Loretta Oberheim
Artwork by Loretta Oberheim

Loretta Oberheim

Loretta Oberheim Art


After hearing great things about the EXPO from her dear friend and photographer, Holly Hunt, Loretta Oberheim, decided to apply to participate. “The support she had received from the wide range of female entrepreneurs, as well as Middle Country Library, was something I found to be extraordinary…To see an entire event celebrating female entrepreneurs is phenomenal, and I’m proud to be a part of it.” 

Loretta is an award-winning sculptor and abstract artist. After graduating with a B.F.A. in Textile/Surface design from the Fashion Institute of Technology, she began working in the interior design industry with her designs gracing the pages of Vogue, Architectural Digest and more. A traumatic brain injury made creating impossible for a while, but after a time, Loretta was able to create again in a new form – contemporary abstract impressionism. 

As an entrepreneur, sales are important of course, but for Loretta, one of her greatest business and creative successes happened when she gave a piece of her artwork away.  “A young woman came by my booth with her parents and commented on my cool cane. After looking at my work, she commented to her mom that she needed to start painting again.” This comment touched Loretta. She gave one of her paintings to the young woman telling her to “go home and just start trying.” For Loretta, nothing compared to the moment. She knew that the young woman would forever look at that painting and see that a complete stranger had faith in her.

Rachel Stephens

Rachel Stephens

Sweet Woodland Farm


Born and raised on Long Island, Rachel Stephens owns and runs Sweet Woodland Farm on the North Fork, growing elderberry, herbs, roots and more. The crops are hand-harvested, barn-dried and used in all the wellness products Rachel makes and sells through farmer’s markets, local shops and the EXPO. Using the herbs she grows to help people is an incredible feeling for her. Some moments, when Rachel is alone on the farm, looking around, she is reminded that success doesn’t need to be proven financially, but success can mean that you are doing what you love to do.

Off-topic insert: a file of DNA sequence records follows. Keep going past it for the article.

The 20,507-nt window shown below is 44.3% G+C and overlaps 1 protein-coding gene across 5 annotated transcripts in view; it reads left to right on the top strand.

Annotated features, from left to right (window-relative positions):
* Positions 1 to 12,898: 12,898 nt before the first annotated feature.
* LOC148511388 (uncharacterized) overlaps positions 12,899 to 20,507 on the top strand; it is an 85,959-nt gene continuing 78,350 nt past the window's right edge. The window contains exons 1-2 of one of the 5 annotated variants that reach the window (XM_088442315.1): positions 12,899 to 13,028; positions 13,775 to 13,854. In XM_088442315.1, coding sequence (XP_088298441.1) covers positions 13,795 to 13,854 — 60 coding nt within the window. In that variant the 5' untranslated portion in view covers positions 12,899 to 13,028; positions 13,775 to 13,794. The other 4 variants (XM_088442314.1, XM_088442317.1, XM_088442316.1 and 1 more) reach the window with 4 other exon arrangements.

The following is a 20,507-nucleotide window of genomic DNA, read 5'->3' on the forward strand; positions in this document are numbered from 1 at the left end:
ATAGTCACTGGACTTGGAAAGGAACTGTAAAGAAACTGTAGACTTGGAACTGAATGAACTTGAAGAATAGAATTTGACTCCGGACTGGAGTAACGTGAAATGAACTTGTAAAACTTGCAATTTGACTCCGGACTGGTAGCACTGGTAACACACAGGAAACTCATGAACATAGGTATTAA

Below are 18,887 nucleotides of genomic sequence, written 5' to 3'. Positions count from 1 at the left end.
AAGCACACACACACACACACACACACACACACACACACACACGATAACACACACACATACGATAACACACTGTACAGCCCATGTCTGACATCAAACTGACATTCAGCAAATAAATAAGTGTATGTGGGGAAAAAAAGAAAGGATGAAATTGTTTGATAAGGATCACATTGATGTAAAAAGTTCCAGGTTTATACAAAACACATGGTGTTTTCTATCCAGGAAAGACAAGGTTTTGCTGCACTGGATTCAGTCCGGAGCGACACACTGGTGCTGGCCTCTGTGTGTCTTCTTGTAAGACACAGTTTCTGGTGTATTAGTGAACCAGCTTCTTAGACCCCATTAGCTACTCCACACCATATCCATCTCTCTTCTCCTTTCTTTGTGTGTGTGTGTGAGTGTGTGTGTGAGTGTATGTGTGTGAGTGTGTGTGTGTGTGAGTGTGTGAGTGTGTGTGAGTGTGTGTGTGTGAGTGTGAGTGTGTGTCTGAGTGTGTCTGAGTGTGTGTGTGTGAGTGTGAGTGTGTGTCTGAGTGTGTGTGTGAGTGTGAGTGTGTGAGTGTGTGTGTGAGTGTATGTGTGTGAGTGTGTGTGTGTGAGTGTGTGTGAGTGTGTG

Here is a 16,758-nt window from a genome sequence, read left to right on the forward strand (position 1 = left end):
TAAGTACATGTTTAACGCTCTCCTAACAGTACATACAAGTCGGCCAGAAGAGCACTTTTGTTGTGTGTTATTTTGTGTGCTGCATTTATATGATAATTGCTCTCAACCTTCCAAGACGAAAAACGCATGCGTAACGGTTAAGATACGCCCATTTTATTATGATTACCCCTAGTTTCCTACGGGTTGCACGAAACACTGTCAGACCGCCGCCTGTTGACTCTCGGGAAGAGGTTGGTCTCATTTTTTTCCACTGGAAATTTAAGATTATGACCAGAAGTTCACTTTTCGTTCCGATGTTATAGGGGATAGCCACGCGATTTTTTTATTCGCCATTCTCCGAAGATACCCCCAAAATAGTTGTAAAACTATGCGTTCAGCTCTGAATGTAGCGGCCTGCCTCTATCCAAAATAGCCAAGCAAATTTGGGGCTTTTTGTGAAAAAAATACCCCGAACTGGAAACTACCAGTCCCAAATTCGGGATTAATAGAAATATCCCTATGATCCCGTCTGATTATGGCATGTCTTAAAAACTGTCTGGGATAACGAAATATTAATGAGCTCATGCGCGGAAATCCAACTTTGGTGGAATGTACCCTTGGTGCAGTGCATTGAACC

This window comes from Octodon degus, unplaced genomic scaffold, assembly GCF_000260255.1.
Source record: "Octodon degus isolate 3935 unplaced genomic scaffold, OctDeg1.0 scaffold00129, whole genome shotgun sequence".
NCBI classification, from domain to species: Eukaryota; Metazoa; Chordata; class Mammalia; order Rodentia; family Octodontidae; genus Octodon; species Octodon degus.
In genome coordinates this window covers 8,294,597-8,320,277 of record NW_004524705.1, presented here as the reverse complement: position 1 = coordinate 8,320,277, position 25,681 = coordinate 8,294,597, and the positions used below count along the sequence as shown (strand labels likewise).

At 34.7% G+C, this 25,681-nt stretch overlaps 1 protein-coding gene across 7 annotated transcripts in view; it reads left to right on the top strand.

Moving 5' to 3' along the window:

“Besides these cherished moments, I celebrate quietly to myself every time a customer tells me how well my products have helped them. It feels incredible to know that I can help people using herbs I’ve grown myself and processed by hand into a product that people will enjoy and benefit from. It’s these moments when I can appreciate the work that I’ve chosen rather than feel the rush and burdens of running a business.”

Rachel is thrilled to be at EXPO again this year. What she remembers most about last year’s event is the camaraderie and support among the women who participate. “I appreciate that there is an event recognizing and celebrating woman owned businesses. As women gain momentum in every field I’m happy to represent women in farming at the EXPO.”

Tina Dos Reis

Tina Dos Reis

All Out Anime!


After too many years in retail management, in 2014 Tina Dos Reis decided to be her own boss, starting a small business that suffered too many losses during Covid and closed. Having plenty of time on her hands, she started watching Japanese anime. Tina quickly became hooked on the action-packed scenes full of heroes with powers and quirks and started collecting keychains, figures and her current obsession, nendoroids. 

That’s when it clicked, her next entrepreneurial outing — “selling anime figures!” Choosing a business name wasn’t difficult.  “The phrase ‘go all out,’ is used quite often in anime. Characters will say it when they are determined to act on or do something important. Going all out was exactly what I wanted to do with this new venture.” And so, All Out Anime!: Your Place to Go All Out! was born. It is a business built on trust. With much of the product imported, there are many fakes out there. This can be a big challenge and is the reason customers may turn to well-known, larger shops first. But Tina is trying to change that in her corner of the anime world — she guarantees that her merchandise is 100% fully-licensed.